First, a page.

The Unlikely Voyage of Jack De Crow

The Unlikely Voyage of Jack De Crow: A Mirror Odyssey from North Wales to the Black Sea


By the time I’d reached page 20 I was hooked on Jack de Crow. Mackinnon’s style is both charming and humorous. The very idea of setting sail in the river ‘at the bottom of the oval’ simply because he found a boat and becuase he could, is what we would all like to do but never actually get around to. Jack de Crow is the perfect antidote to the repetition and obligations of everyday life. When he reaches his target destination he decides to go to the next one, simply because it seems like a good idea – a good definition of real freedom.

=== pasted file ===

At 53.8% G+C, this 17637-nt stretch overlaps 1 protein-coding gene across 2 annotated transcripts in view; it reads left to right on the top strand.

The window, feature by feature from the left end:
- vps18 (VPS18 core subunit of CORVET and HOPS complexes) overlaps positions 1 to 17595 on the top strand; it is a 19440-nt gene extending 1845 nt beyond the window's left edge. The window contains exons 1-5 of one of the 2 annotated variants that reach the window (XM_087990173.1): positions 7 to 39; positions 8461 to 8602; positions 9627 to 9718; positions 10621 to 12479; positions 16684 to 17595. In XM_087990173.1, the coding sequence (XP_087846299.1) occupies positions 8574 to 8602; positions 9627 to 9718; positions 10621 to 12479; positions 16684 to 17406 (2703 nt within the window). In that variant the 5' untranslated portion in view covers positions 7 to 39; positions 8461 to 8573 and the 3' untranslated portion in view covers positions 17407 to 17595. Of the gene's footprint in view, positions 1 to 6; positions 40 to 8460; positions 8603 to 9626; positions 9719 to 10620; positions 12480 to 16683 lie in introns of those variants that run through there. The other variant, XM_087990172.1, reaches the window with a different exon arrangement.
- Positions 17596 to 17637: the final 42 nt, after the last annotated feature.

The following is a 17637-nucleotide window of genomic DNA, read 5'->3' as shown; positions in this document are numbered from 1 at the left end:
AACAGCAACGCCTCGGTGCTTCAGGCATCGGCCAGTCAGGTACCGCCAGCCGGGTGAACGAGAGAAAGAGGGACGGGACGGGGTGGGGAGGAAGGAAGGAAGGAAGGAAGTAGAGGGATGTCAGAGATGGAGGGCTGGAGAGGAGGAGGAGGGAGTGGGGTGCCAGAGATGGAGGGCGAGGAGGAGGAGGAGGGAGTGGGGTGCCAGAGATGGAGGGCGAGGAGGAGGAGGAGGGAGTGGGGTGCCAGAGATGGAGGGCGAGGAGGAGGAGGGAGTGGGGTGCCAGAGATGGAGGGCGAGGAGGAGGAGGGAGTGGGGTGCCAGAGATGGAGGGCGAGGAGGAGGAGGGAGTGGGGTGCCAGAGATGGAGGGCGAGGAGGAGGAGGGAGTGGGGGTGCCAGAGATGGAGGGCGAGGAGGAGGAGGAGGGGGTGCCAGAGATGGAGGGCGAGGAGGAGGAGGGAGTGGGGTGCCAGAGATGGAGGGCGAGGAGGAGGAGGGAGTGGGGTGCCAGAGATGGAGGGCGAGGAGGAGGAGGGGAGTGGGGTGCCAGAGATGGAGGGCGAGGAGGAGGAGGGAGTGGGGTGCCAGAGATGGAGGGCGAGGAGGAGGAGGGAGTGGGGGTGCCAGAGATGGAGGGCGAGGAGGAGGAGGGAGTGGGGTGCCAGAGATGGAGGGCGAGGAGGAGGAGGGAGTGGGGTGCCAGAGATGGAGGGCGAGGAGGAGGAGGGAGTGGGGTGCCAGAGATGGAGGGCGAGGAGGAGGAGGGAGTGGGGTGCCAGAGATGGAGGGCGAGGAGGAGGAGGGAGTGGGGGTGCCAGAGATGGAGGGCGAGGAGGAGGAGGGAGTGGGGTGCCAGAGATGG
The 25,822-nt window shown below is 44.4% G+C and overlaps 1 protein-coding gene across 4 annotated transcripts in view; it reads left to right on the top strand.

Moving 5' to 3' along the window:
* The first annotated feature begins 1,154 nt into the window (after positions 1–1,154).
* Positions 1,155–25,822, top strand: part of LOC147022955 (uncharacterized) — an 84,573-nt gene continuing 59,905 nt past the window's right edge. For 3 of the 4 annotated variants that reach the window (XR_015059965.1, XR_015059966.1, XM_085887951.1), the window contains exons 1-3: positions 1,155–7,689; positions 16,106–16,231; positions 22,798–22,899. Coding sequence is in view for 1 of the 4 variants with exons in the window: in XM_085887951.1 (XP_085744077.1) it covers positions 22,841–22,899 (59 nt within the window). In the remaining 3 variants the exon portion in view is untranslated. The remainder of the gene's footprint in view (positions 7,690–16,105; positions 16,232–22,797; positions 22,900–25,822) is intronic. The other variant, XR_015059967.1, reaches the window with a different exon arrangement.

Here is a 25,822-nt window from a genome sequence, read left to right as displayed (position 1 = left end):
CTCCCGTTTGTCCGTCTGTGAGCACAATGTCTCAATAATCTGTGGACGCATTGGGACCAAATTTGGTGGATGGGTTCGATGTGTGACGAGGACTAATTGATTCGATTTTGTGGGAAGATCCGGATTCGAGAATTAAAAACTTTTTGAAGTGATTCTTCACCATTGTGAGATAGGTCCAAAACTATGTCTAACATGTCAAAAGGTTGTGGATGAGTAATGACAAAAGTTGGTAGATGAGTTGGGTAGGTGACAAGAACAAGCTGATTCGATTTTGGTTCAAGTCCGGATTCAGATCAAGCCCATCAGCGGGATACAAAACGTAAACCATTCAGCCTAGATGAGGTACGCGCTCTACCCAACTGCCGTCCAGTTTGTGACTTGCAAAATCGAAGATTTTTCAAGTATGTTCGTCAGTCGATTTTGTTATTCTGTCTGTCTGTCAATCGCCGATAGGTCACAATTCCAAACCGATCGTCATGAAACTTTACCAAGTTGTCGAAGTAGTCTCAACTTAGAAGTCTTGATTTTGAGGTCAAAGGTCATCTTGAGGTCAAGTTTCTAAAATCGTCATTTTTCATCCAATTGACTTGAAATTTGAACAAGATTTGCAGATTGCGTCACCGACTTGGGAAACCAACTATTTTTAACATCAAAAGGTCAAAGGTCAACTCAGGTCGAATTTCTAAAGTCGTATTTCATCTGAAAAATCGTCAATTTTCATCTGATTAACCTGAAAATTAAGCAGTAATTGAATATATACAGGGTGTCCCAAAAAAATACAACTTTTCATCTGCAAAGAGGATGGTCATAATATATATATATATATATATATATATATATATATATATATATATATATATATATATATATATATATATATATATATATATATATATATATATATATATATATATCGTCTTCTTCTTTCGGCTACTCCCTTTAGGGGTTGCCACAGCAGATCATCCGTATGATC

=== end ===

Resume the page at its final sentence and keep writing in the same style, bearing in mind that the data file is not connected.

His journey through the canals of England are fascinating, particularly as he learns how to handle his tiny sail boat in such a restricted space. One of the best passages, I found, was after London. He decides to cross the Channel – in a Mirror dinghy! Is he mad?
Once in Europe I found the narrative slowed and became occassionally repetitious; until he reaches Serbia. The ending I thought was a bit flat, but perhaps that was because I wanted Jack de Crow to keep sailing.
MacKinnon’s style reminds me of William Dalrymple’s travel books, engaging, informative, adventurous, yet sufficiently plausible that the reader can identify with the author, and enjoy the ride in comfort.